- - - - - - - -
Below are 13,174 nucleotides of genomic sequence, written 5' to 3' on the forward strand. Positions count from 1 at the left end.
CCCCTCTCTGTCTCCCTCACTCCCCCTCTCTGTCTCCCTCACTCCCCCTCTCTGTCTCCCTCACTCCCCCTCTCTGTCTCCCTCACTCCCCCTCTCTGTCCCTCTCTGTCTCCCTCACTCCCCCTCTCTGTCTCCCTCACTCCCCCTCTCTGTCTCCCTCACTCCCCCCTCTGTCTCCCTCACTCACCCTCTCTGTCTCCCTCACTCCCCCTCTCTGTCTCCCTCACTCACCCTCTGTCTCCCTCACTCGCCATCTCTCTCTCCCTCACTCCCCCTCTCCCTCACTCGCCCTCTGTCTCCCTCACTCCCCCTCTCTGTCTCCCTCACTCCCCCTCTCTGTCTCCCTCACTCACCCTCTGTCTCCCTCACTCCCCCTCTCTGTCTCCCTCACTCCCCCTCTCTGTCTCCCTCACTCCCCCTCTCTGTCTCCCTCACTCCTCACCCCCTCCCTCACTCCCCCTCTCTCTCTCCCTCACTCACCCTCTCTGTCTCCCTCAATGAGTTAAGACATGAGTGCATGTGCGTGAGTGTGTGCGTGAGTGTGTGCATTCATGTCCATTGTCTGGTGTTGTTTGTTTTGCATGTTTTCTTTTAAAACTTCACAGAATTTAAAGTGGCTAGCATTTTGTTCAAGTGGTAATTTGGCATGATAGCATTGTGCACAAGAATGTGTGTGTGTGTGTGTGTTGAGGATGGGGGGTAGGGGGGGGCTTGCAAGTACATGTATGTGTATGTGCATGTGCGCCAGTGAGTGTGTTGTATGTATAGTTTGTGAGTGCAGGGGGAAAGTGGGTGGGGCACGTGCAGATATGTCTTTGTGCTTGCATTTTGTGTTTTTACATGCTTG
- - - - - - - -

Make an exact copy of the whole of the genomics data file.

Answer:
Below are 13,174 nucleotides of genomic sequence, written 5' to 3' on the forward strand. Positions count from 1 at the left end.
CCCCTCTCTGTCTCCCTCACTCCCCCTCTCTGTCTCCCTCACTCCCCCTCTCTGTCTCCCTCACTCCCCCTCTCTGTCTCCCTCACTCCCCCTCTCTGTCCCTCTCTGTCTCCCTCACTCCCCCTCTCTGTCTCCCTCACTCCCCCTCTCTGTCTCCCTCACTCCCCCCTCTGTCTCCCTCACTCACCCTCTCTGTCTCCCTCACTCCCCCTCTCTGTCTCCCTCACTCACCCTCTGTCTCCCTCACTCGCCATCTCTCTCTCCCTCACTCCCCCTCTCCCTCACTCGCCCTCTGTCTCCCTCACTCCCCCTCTCTGTCTCCCTCACTCCCCCTCTCTGTCTCCCTCACTCACCCTCTGTCTCCCTCACTCCCCCTCTCTGTCTCCCTCACTCCCCCTCTCTGTCTCCCTCACTCCCCCTCTCTGTCTCCCTCACTCCTCACCCCCTCCCTCACTCCCCCTCTCTCTCTCCCTCACTCACCCTCTCTGTCTCCCTCAATGAGTTAAGACATGAGTGCATGTGCGTGAGTGTGTGCGTGAGTGTGTGCATTCATGTCCATTGTCTGGTGTTGTTTGTTTTGCATGTTTTCTTTTAAAACTTCACAGAATTTAAAGTGGCTAGCATTTTGTTCAAGTGGTAATTTGGCATGATAGCATTGTGCACAAGAATGTGTGTGTGTGTGTGTGTTGAGGATGGGGGGTAGGGGGGGGCTTGCAAGTACATGTATGTGTATGTGCATGTGCGCCAGTGAGTGTGTTGTATGTATAGTTTGTGAGTGCAGGGGGAAAGTGGGTGGGGCACGTGCAGATATGTCTTTGTGCTTGCATTTTGTGTTTTTACATGCTTG